Your family has been related to journalism all your life. Would you compare your current situation with other dark periods in Nicaraguan history?

The Ortega dictatorship surpasses the Somoza dictatorship. Both have been brutal, but there is a totalitarian desire in Ortega’s attempt to control freedoms. There is a totalitarian desire to annul all freedoms.

What role is the Biden government playing in Nicaragua and what do you think it should play?

The statements of the Biden government have been very clear in the sense that the Ortega regime is moving further away from the path of democracy every day and is demonstrating its fear of free elections. On the other hand, he has also said that the sanctions that exist against senior officials of the Ortega regime that were imposed by the Donald Trump government are maintained and could be suspended if there is a restoration of democracy.

The United States plays an important role in the global concert to exert an element of pressure on Nicaragua, but the solution to this crisis is in Nicaragua. The ball is in the Nicaraguan court and whether we will have the capacity to relaunch civic resistance to achieve an electoral reform that restores the path to free elections.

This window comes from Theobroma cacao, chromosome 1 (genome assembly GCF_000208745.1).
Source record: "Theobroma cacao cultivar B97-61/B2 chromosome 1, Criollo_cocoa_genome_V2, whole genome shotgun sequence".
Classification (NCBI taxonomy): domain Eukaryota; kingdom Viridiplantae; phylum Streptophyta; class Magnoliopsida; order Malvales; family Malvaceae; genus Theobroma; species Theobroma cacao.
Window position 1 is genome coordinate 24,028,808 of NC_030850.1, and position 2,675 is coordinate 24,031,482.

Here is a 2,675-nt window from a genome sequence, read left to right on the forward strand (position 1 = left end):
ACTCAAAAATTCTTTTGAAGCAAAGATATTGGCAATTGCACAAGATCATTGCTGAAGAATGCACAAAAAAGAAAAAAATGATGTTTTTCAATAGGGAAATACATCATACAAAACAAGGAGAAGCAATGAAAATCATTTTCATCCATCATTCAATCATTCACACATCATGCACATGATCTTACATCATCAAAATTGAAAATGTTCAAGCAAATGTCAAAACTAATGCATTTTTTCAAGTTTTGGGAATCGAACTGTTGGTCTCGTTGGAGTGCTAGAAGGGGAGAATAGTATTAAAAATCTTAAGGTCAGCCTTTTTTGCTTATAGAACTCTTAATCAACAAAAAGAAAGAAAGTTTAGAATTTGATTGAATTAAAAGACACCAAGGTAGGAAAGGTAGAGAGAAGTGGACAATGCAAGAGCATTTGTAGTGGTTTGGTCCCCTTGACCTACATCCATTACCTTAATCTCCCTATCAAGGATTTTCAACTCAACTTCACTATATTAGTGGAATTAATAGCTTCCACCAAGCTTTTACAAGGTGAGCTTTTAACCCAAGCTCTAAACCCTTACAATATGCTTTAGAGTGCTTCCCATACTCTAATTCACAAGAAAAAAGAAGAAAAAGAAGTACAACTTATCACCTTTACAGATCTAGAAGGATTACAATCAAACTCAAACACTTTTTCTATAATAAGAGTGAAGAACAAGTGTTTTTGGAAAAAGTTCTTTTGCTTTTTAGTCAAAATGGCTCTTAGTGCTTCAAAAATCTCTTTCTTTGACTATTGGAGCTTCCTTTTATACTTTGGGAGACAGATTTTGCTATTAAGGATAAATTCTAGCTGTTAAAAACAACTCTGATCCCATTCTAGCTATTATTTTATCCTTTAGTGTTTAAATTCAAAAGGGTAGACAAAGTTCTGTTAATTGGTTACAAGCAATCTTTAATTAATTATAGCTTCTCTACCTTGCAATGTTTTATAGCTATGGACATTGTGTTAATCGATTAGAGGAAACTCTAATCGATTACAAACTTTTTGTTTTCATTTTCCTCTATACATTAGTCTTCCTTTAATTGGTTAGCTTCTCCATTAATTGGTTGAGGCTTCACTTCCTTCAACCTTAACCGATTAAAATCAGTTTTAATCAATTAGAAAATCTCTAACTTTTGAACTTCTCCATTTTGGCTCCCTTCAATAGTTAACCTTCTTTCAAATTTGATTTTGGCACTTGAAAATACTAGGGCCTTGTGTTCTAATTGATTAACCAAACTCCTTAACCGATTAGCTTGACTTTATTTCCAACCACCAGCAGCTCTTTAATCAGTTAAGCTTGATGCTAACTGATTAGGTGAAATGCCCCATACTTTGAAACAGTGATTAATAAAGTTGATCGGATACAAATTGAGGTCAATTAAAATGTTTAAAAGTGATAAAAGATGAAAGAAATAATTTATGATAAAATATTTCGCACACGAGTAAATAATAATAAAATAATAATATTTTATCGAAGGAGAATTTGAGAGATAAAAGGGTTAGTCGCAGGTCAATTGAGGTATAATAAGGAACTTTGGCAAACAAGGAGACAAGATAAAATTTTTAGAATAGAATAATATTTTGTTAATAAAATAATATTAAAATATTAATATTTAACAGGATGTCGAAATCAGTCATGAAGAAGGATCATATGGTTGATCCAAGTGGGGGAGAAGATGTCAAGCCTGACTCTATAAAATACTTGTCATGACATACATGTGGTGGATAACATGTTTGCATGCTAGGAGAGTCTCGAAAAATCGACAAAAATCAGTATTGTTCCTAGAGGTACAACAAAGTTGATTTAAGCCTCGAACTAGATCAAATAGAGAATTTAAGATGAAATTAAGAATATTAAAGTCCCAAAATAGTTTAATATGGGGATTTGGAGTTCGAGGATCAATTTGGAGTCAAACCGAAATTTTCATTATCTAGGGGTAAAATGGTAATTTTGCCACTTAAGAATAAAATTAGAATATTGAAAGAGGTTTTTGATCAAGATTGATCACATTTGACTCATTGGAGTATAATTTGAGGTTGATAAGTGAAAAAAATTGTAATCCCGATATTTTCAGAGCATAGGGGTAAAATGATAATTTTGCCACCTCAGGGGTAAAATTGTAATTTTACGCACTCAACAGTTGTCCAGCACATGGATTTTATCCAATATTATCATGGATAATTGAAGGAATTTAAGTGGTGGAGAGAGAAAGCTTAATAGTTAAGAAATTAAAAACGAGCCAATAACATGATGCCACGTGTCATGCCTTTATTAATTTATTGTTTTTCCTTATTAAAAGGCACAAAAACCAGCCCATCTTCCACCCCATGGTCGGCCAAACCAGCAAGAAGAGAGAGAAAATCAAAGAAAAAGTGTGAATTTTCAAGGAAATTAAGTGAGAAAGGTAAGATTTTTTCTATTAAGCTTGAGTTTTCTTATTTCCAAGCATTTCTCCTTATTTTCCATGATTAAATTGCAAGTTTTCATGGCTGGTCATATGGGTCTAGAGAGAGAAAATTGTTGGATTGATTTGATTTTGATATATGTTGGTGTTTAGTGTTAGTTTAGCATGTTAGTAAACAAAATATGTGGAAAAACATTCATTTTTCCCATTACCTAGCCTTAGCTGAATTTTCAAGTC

He has suffered a lot in the last three years: death, assassinations, jail, exile … but there is a latent force that is what depends on a political change. I don’t think this depends on the Biden government, the EU or the Organization of American States. Pressure from the international community will be felt when the unity of the opposition is strengthened in Nicaragua. At that time, international pressure will be much more important to isolate the Ortega dictatorship.